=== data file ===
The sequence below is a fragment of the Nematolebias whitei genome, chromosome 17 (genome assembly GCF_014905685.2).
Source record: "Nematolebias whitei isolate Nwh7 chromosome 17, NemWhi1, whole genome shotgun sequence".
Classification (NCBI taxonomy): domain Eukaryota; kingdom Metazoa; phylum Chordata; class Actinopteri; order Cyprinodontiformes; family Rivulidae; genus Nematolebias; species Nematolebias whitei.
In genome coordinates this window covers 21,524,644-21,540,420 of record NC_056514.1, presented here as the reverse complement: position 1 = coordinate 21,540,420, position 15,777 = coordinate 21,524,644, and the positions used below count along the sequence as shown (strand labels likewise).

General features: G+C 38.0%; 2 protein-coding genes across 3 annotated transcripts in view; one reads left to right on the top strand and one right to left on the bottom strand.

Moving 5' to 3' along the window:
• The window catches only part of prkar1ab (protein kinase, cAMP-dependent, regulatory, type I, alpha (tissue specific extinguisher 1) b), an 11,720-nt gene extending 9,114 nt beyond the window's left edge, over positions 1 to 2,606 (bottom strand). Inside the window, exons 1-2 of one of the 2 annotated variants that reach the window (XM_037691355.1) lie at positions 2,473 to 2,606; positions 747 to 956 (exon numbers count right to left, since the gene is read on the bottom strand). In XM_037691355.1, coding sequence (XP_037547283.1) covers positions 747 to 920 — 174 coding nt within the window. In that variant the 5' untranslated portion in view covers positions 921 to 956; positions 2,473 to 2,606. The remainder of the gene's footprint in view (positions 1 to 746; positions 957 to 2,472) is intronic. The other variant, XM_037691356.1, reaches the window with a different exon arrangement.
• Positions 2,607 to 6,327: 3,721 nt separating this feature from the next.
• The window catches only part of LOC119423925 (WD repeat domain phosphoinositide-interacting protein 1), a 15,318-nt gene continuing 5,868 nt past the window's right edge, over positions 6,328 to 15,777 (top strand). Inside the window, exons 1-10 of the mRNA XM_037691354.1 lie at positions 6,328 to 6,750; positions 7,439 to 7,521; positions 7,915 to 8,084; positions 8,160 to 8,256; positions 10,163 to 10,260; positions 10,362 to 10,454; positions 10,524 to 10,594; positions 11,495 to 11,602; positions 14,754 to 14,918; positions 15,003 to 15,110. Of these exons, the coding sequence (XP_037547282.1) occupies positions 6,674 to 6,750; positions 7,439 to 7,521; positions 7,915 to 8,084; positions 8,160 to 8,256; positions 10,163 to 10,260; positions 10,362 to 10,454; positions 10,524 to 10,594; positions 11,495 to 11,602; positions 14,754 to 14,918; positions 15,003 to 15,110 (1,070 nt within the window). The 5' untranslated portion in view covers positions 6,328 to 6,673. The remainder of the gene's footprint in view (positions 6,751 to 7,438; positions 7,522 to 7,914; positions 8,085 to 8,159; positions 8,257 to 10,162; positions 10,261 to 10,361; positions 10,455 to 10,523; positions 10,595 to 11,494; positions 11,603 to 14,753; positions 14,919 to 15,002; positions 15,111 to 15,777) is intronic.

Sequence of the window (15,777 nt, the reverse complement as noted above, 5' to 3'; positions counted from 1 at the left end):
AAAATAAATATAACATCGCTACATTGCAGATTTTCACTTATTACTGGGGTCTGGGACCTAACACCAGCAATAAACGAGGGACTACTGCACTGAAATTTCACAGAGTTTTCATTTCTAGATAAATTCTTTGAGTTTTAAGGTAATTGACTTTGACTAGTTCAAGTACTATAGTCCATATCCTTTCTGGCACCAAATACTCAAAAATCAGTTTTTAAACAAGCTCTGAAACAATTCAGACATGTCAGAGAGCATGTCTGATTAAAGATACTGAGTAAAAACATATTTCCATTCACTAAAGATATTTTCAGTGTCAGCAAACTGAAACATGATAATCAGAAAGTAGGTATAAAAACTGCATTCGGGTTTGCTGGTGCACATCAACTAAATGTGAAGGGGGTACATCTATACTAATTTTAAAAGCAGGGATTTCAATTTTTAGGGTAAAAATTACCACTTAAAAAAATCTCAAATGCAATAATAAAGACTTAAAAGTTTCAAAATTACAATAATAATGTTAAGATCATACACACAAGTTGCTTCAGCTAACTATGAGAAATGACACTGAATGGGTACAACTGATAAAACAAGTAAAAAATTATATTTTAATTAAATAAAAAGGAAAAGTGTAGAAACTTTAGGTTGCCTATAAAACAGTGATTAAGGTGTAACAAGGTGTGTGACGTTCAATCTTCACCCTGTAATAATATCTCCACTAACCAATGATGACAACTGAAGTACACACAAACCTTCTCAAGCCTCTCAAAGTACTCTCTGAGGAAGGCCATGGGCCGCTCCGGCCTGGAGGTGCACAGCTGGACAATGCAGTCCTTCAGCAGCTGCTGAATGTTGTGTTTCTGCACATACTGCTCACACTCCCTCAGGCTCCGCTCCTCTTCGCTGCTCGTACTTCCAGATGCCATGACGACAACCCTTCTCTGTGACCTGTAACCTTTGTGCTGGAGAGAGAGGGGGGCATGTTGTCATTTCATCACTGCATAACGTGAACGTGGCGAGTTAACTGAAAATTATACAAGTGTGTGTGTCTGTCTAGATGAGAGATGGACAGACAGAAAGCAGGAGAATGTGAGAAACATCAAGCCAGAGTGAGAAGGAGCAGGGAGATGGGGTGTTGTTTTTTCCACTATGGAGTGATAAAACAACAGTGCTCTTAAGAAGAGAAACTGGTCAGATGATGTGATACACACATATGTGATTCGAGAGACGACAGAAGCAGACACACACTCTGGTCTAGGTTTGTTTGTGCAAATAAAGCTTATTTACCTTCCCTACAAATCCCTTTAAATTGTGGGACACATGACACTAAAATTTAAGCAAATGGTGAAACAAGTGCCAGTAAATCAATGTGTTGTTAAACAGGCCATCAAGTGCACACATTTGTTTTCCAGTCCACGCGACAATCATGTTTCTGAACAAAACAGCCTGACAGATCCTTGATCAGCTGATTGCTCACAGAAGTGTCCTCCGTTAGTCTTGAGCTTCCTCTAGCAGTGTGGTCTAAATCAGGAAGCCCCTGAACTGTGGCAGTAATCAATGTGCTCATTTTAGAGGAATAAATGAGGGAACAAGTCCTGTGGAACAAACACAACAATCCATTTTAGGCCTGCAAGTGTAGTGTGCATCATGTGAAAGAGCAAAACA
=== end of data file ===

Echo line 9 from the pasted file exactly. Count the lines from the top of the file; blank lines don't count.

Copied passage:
• The window catches only part of LOC119423925 (WD repeat domain phosphoinositide-interacting protein 1), a 15,318-nt gene continuing 5,868 nt past the window's right edge, over positions 6,328 to 15,777 (top strand). Inside the window, exons 1-10 of the mRNA XM_037691354.1 lie at positions 6,328 to 6,750; positions 7,439 to 7,521; positions 7,915 to 8,084; positions 8,160 to 8,256; positions 10,163 to 10,260; positions 10,362 to 10,454; positions 10,524 to 10,594; positions 11,495 to 11,602; positions 14,754 to 14,918; positions 15,003 to 15,110. Of these exons, the coding sequence (XP_037547282.1) occupies positions 6,674 to 6,750; positions 7,439 to 7,521; positions 7,915 to 8,084; positions 8,160 to 8,256; positions 10,163 to 10,260; positions 10,362 to 10,454; positions 10,524 to 10,594; positions 11,495 to 11,602; positions 14,754 to 14,918; positions 15,003 to 15,110 (1,070 nt within the window). The 5' untranslated portion in view covers positions 6,328 to 6,673. The remainder of the gene's footprint in view (positions 6,751 to 7,438; positions 7,522 to 7,914; positions 8,085 to 8,159; positions 8,257 to 10,162; positions 10,261 to 10,361; positions 10,455 to 10,523; positions 10,595 to 11,494; positions 11,603 to 14,753; positions 14,919 to 15,002; positions 15,111 to 15,777) is intronic.